BeeNest Films teamed up with Evangelicals for Social Action to stage a “Stamp Your Cash” demonstration at the progressive faith festival, the Wild Goose Festival in Hot Springs, North Carolina in order to speak out against HB2.
The festival had been held in the same spot for the past six years, so when North Carolina passed HB2 it came as a real blow to the organizers of the festival who are morally opposed to the bill and its latent bigotry. So when I was invited to attend the festival by ESA in order to participate in a Racial Justice Institute Workshop they were hosting with the Faith Matters Network, I started thinking about how there could be some way to bring money into the state of North Carolina and make it express my opposition to HB2.
That is when I thought of where the Stamped Film Festival in my hometown of Pensacola, Florida got their name from:
Back in the 90’s, the gulf coast was a Mecca for the LGBTQ community over the Memorial Day weekend for Pride. Thousands of people would gather and celebrate on our beautiful beaches, but there were some squeaky wheels that did not like the influx of gay people coming into the area. In response to these complaints the organizers of the Pride festivities began stamping all of the cash that was generated with phrases like “Gay Money”. By the end the end of the year it was estimated that the LGBTQ community infused nearly 25 million dollars in the local economy. Interestingly enough, those squeaky wheels got a lot more quiet from that point on. 😉
Our objective was a bit different, but what we were hoping to do was give an outlet for this community of faithful people, most of whom identify as Christian, to not only speak out against HB2, but to also address the deeply troubling use of Christianity to support such a bill. Our stamps featured phrases like “Christians Against NC’s HB2” and “#WeAreNotThis”.
Chances are, if Jesus had a twitter account, he’d be hashtagging #WeAreNotThis a whole lot lately.
The response was fantastic! Festival goers pulling out their wads of bills and going to town with our provided stamps – And at the end of the festival, I went around to the vendors and gave each of them a stamp to keep and continue to use and mark all their bills. It was clear that people were very excited to have an opportunity to take back the narrative in some small way.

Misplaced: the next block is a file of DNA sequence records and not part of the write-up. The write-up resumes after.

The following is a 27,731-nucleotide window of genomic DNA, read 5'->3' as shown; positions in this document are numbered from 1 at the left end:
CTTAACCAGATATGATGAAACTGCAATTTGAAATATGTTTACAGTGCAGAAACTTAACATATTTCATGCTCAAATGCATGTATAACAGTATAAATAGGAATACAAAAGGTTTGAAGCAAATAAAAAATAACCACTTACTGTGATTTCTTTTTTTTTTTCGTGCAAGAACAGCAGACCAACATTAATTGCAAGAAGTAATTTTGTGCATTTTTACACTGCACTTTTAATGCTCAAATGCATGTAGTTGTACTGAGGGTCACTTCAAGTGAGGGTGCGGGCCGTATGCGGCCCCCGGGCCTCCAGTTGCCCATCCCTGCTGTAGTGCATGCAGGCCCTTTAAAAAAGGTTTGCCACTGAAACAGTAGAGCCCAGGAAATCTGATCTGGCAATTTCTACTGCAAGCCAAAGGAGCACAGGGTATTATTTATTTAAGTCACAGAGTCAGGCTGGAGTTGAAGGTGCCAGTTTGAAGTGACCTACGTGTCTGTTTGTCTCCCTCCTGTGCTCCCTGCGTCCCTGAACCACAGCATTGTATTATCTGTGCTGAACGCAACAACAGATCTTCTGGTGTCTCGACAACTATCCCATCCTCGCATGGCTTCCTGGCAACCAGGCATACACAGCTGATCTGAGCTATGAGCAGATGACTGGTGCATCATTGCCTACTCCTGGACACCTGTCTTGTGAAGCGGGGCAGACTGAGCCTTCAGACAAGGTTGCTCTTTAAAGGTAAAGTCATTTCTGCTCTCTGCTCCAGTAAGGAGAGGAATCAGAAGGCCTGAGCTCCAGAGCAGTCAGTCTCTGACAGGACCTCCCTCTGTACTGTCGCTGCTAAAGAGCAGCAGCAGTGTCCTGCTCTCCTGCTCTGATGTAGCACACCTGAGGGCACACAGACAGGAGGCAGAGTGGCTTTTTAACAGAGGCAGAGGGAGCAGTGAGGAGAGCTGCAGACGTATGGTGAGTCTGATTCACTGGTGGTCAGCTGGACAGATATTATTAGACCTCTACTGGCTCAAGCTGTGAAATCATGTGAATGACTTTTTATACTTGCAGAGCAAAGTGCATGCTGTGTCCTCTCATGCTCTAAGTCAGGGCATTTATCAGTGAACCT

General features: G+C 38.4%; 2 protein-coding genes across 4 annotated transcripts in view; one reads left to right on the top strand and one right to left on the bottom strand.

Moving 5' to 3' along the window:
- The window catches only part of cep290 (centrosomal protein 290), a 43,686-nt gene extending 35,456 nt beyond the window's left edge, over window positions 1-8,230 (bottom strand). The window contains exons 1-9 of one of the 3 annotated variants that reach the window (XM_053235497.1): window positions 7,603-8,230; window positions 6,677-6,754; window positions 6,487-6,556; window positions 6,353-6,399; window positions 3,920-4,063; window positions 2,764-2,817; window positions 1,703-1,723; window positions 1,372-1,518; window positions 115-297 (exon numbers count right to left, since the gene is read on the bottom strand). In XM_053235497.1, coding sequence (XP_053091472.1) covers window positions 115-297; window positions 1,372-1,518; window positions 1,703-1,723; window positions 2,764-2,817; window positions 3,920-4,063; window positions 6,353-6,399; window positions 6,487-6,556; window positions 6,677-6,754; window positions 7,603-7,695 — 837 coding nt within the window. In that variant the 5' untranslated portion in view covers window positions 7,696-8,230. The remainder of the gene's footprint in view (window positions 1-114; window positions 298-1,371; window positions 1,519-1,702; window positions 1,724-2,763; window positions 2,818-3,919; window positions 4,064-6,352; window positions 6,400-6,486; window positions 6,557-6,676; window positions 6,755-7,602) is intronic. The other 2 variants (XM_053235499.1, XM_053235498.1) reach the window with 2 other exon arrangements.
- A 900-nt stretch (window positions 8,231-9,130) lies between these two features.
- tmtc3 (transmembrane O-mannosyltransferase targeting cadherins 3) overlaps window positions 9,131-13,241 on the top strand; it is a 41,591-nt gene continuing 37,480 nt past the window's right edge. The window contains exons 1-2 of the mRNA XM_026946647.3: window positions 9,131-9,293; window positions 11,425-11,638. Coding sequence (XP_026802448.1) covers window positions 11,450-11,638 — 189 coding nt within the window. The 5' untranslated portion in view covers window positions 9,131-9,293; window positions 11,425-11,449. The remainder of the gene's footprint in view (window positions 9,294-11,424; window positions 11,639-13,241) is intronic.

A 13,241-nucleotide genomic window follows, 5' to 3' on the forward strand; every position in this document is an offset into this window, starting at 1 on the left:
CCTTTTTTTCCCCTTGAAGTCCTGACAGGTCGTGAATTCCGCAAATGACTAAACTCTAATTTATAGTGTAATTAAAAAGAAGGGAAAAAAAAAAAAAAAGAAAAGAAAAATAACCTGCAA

This brings me to what I found incredibly impactful about attending the Wild Goose Festival – Reclaiming the Narrative of Faith.
I’m going to be honest, the word “christian” has been allowed to take on such a negative and destructive connotation that describing myself as one has felt like a misnomer. I know many, if not most of my friends who were raised in a christian household, have now evolved into usually only feeling comfortable with describing themselves as “Spiritual” or as “a follower of Jesus, but not necessarily ‘a christian’”.
The Wild Goose Festival allowed me to rediscover how the spirit is flourishing beyond oppressive definitions and constraints, and also within the body of the Church. It may not be the part of the body that gets the most press, or has the most lobbyists in DC, but it’s heart beats with radical love that values diversity and the oppressed. It is the part of the body that strives to embody the love of Christ in every moment and with every person, and to recognize the spirit in all things. It is the part of the body determined to self-examine and expand through the scientific exploration of this universe; to grow in understanding and appreciation of the uniqueness of others. It is the part of the body that inspires me to reclaim and celebrate my faith heritage.
If this speaks to any of you, if you have ever felt disenfranchised by your faith community, I highly recommend attending next year’s Wild Goose Festival. Ryan and I will see you there 🙂